By Agostino Bono | CNS
The Cuban church faces the challenge of rebuilding human values in a society that is falling apart economically and ethically, said Msgr. Jose Perez Riera, associate general secretary of the Cuban bishops’ conference.
After more than four decades of communist rule people have lost respect for telling the truth, for personal responsibility and for their human feelings, he said.
The government, instead of helping people achieve the material means to live in dignity, “proposes living in sacrifice,” said Msgr. Perez in a Jan. 23 speech at Jesuit-run Georgetown University in Washington.
The church official said it was impossible to predict what will happen in Cuba after the death of 79-year-old President Fidel Castro, who has led the country since his successful 1959 revolution.
“It is difficult to see right now how changes will take place, but change will happen,” he said.
The main role for the church in a transition period will be—as it is now—to restore human values and promote reconciliation among Cubans inside and outside of the Caribbean nation, he said.
The church has to help morally reconstruct a society “where a youth has to lie so that he doesn’t have problems in school” and “where a worker has to steal paper from the mill where he works so he can trade it for soap,” he added.
This task is in addition to the church’s evangelization work among people who are historically Christian but ignorant of their religion because of decades of government-supported atheism and restrictions on church life, he said.
Msgr. Perez told the story of a bishop who went into the countryside to distribute crosses as an evangelization tool. But the crosses did not have the figure of Christ on them, he said.
“A 50-year-old man returned the cross saying, ‘I want one with the doll on it,’” said Msgr. Perez.
At the same time, Cubans have a strong faith with Catholic roots, he said.
About 85 percent of the population of 11 million identify in some way with the church, but only 5 percent of the population attends weekly Mass, he said.
Regarding current church-state relations, Msgr. Perez said that the church has to maintain a balance between those who want it to become an opposition party and those who want it to become a government ally.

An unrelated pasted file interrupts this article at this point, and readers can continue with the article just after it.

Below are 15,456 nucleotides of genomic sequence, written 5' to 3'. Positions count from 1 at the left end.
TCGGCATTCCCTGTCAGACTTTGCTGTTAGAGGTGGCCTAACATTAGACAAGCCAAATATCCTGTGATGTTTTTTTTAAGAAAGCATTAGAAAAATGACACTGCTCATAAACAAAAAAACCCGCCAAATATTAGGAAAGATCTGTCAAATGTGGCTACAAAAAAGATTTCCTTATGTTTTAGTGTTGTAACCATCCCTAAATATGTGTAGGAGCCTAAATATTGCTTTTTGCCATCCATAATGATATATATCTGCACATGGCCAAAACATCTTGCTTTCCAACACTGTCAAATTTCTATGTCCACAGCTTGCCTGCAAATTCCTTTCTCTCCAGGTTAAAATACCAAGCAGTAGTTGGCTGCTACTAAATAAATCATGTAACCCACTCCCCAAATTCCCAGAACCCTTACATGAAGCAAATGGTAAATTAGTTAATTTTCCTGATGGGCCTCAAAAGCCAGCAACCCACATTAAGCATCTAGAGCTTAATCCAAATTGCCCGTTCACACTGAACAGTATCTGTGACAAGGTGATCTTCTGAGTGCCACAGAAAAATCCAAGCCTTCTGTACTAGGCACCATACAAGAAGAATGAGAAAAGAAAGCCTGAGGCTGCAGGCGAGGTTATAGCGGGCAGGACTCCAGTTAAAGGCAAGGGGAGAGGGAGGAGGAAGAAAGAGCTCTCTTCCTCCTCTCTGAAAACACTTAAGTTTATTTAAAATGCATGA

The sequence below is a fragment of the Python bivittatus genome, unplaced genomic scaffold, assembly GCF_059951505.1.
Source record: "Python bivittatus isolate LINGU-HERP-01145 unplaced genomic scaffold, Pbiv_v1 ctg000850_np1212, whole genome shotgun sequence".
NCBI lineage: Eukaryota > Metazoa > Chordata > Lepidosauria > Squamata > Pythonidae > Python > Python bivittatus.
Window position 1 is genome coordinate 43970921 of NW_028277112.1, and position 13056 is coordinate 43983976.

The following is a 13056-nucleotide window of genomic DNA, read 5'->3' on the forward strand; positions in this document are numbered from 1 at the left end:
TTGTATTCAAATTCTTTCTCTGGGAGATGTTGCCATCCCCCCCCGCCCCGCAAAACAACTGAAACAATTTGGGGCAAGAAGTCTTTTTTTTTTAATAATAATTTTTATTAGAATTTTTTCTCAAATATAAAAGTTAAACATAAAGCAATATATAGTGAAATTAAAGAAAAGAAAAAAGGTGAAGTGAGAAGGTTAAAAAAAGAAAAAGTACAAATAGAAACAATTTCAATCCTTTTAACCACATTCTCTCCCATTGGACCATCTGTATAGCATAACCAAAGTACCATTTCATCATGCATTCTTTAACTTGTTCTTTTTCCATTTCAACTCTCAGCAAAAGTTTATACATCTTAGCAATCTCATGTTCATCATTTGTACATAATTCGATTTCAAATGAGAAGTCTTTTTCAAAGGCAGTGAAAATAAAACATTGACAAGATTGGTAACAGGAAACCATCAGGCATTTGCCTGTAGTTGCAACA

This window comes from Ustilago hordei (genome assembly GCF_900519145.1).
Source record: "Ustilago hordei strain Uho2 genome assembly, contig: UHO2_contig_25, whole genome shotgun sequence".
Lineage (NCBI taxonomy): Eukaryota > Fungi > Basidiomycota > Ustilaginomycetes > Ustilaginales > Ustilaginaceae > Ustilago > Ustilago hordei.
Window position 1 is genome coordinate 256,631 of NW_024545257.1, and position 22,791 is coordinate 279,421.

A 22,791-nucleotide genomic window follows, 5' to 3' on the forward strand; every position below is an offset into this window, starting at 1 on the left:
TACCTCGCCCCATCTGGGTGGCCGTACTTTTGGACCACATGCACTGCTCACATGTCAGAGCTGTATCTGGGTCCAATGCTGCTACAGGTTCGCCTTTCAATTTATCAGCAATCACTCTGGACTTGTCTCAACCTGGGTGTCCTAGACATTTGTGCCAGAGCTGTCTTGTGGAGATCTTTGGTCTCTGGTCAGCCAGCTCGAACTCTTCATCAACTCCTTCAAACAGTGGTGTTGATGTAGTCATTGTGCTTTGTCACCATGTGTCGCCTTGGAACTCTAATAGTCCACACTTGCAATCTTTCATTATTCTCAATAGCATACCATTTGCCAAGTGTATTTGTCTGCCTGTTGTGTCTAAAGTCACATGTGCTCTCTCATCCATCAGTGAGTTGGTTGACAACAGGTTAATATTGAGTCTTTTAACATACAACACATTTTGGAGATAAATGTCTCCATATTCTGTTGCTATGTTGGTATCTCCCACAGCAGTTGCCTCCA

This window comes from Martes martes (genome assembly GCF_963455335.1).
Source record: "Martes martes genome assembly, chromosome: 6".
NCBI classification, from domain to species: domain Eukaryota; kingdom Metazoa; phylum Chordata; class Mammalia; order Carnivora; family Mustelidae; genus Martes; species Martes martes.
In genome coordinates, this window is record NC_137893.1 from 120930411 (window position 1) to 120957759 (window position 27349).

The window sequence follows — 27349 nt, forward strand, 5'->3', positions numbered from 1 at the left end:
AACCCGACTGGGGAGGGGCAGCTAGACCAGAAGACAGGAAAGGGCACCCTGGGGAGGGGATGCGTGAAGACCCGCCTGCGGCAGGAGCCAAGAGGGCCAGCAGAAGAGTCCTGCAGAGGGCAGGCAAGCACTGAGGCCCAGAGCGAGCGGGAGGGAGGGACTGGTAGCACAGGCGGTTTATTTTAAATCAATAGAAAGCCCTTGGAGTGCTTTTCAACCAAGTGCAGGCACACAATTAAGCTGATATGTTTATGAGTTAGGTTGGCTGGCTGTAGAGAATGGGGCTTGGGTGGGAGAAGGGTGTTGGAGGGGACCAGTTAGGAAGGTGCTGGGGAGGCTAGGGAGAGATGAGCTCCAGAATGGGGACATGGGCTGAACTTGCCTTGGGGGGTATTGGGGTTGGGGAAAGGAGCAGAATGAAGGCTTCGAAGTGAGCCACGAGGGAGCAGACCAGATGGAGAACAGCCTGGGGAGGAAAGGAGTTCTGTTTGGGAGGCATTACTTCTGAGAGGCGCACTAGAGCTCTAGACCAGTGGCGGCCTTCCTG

Right now there is “a subtle fight against the church” led by the Communist Party’s religious affairs office, he said.
The office wants to exercise control over the church and treats church-state problems as confrontations, he said.
“We should be dialogue partners trying to resolve problems and seeking common ground,” he said.
Among the problems Msgr. Perez cited are the need to get government approval to build new churches or to repair old ones, the monitoring of priests’ homilies by government agents and the lack of church access to the government-controlled media.
The lack of permission to build new churches has given rise to “prayer houses,” private homes where the residents give permission several times a month for a priest or trained lay person to come and conduct prayer meetings and religious education classes, he said.
But the government may be trying to control these prayer houses by requiring them to register, said Msgr. Perez.
There is no law yet but the registration idea is being discussed, he said.
The prayer houses “are an important sign of the church’s vitality,” said Msgr. Perez. “We are trying to protect them.”
Pope John Paul II’s 1998 visit to Cuba was the catalyst for the increased vitality of church life, he said.
After the pope’s visit, there was an immediate rise in the number of people going to church, being baptized and becoming interested in church life, he said.
In the past few years, this has leveled off, he said.
Economically, the deteriorating situation can be seen by the growing number of parish soup kitchens which provide meals to the elderly and the sick, he said.
The Havana parish where he lives feeds 100 elderly people lacking the economic means to feed themselves regularly, he added.